PDX Study Investigates Cetuximab for Esophageal Cancer
Esophageal cancer patients lack targeted agent treatment options, leaving them with a poor prognosis post-surgery/chemoradiotherapy. A new publication details the preclinical evaluation of cetuximab in ESCC using clinically relevant PDX models to assess response and identify candidate predictive biomarkers.
Esophageal Cancer Patients Lack Targeted Agent Treatment Options
Esophageal cancer has a poor prognosis, even with recent advances in multi-modal treatment approaches and surgical techniques. The disease is the sixth leading cause of cancer death globally and new treatment options are needed, fast.
Targeted agents which act at specific oncogenic alterations have been highly successful for many cancer types, but only a few agents (such as HER2 inhibitors) are approved for esophageal cancer. Other research has looked at targeting VEGF/VEGFR, COX-2, mTOR, and EGFR.
EGFR in Esophageal Cancer
The role of EGFR is interesting in esophageal cancer, with EGFR overexpression correlating with a poor prognosis and aggressive disease. Gene amplification is also seen at varying levels across esophageal cancer subtypes. Many research teams have hypothesized that targeting EGFR could provide an effective treatment strategy in esophageal cancer.
EGFR blocking monoclonal antibodies (cetuximab, panitumumab) and tyrosine kinase inhibitors (gefitinib) were trialed in esophageal cancer and in esophageal squamous cell carcinoma (ESCC), where EGFR overexpression is high. However, results have varied or often proved negative, potentially down to non-selected patient groups being tested.
Most studies so far have added cetuximab to chemo-/radiotherapy in ESCC, but without first defining a suitable ESCC subtype, or without using a predictive biomarker for response.
Using Patient-Derived Xenografts (PDX) to Identify Responders
Patient-derived xenografts are highly clinically-relevant preclinical models for recapitulating human disease. Using large panels of these models in Mouse Clinical Trials mimics a patient Phase II trial. Each PDX subject reflects the pathology of its original patient, behaving as a patient avatar, and the cohort of patient avatars represents a diversity of the human patient population.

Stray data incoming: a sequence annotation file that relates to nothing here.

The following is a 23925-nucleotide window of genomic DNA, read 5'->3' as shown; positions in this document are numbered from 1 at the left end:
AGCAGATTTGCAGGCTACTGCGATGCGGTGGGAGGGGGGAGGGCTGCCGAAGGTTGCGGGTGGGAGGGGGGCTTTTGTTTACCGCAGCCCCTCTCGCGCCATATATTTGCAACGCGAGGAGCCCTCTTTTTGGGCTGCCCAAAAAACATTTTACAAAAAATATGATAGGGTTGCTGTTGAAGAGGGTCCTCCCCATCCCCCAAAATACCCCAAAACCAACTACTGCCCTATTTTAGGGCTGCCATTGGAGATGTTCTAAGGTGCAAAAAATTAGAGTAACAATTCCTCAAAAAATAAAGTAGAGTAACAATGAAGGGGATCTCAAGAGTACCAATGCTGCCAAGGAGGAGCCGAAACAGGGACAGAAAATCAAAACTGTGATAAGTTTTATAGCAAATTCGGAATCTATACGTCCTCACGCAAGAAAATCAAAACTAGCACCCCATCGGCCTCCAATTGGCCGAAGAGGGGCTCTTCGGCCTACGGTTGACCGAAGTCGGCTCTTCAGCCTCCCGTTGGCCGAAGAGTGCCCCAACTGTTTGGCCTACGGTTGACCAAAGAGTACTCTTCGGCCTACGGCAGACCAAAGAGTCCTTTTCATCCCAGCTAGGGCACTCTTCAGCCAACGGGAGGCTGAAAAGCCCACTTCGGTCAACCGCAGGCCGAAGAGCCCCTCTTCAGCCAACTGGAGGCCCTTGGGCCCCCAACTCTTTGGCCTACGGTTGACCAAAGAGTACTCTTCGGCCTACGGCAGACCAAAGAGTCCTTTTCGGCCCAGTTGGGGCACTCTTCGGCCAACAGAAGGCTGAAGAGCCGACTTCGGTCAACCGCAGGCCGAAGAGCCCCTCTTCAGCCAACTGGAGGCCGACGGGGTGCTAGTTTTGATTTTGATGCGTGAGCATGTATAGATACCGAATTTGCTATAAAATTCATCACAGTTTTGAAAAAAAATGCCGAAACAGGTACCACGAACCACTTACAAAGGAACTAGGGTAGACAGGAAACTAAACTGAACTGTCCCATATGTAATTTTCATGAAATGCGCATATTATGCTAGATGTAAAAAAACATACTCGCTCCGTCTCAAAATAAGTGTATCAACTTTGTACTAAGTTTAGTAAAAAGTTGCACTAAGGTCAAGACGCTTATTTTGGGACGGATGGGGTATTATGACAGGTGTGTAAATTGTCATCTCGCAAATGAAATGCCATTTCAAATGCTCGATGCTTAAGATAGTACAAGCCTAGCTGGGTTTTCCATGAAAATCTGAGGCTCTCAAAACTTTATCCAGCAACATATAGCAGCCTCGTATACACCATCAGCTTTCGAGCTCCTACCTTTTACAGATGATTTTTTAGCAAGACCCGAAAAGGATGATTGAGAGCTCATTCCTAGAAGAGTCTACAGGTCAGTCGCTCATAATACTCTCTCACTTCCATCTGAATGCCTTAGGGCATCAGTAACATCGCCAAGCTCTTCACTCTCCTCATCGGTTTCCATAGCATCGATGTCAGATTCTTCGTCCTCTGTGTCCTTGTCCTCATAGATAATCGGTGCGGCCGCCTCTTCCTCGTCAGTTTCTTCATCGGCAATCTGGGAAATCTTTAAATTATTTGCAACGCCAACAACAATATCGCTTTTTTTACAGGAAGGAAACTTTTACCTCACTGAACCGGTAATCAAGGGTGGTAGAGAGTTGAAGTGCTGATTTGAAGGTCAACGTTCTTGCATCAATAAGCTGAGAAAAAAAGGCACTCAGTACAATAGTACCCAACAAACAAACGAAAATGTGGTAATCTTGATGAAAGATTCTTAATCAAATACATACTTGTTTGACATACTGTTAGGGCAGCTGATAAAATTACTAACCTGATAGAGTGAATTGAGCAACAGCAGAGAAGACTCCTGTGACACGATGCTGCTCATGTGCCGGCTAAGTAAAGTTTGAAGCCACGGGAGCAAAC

As well as studying response to a drug across a population, another main use of PDX Mouse Clinical Trials is to identify predictive biomarkers. This has already been accomplished for cetuximab response and biomakers in gastric cancer, and colorectal cancer, as well as PARP inhibitor response in SCLC.
This is the approach taken by Zhu et al, where the first PDX Mouse Clinical Trial to study the effectiveness of cetuximab in esophageal cancer and identify biomarkers of response was performed.
Mouse Clinical Trials with ESCC PDX Models
A panel of 61 ESCC PDX were generated, of which 16 were enrolled into the Mouse Clinical Trial. Multiple disease stages were covered, as were varying differentiation levels.
All of the enrolled models were extensively characterized, in order to be able to link response to oncogenic features. Common PDX model characterization includes:
- Histopathology analysis.
- Transcriptome sequencing.
- Gene copy number analysis.
- Protein expression analysis.
In this case, activated oncogenic pathways commonly seen in cancer were also examined using profiling data to fully allow biomarker determination.
Mouse Clinical Trial Reveals Responder Subset
The PDX models were treated with single agent cetuximab and response was assessed. The panel of ESCC PDX models clearly fell into two distinct groups:
- 7 of 16 models were responders (ΔT/ΔC <0).
- 9 of 16 models were non responders (ΔT/ΔC >0).
Among the responder models, two showed nearly complete response, with the other five being partial responders. This Mouse Clinical Trial data clearly suggests that a subset of ESCC patients could benefit from cetuximab treatment.
EGFR Expression Positively Predicts Cetuximab Response
Combining the response and characterization data allowed the research team to start teasing out predictive biomarkers. As cetuximab binds surface-expressed EGFR, EGFR status was the first starting point.
Firstly, EGFR copy number was studied. An amplification rate of 37.5% was found, which significantly correlated with cetuximab response. Next EGFR mRNA levels were assessed, with all high expressors shown to be cetuximab responders. Finally, EGFR protein levels were also examined, with high IHC scores for EGFR and pEGFR also associated with tumor response.
Overall, these analyses showed that EGFR may function as a single predictive biomarker for cetuximab response in ESCC. Other oncogenes and their downstream effectors (e.g. MET, HGF, ERBB2, AKT) were also evaluated, but none seemed to be an alternative promising biomarker for cetuximab efficacy.
Targeted agents are vitally needed in esophageal cancer to improve poor survival rates. Using predictive preclinical models in a Mouse Clinical Trial format allows the analysis of tumor response and the identification of predictive biomarkers.
An avatar trial of this type in ESCC found a disease subtype with overexpression of EGFR copy number, mRNA, and protein levels which benefits from single agent cetuximab treatment. These data can hopefully lead on to clinical confirmation and potential new treatments in this aggressive disease.
Zhu et al. A subset of esophageal squamous cell carcinoma patient-derived xenografts respond to cetuximab, which is predicted by high EGFR expression and amplification. Journal of Thoracic Disease 2018; 10(9):5328-38.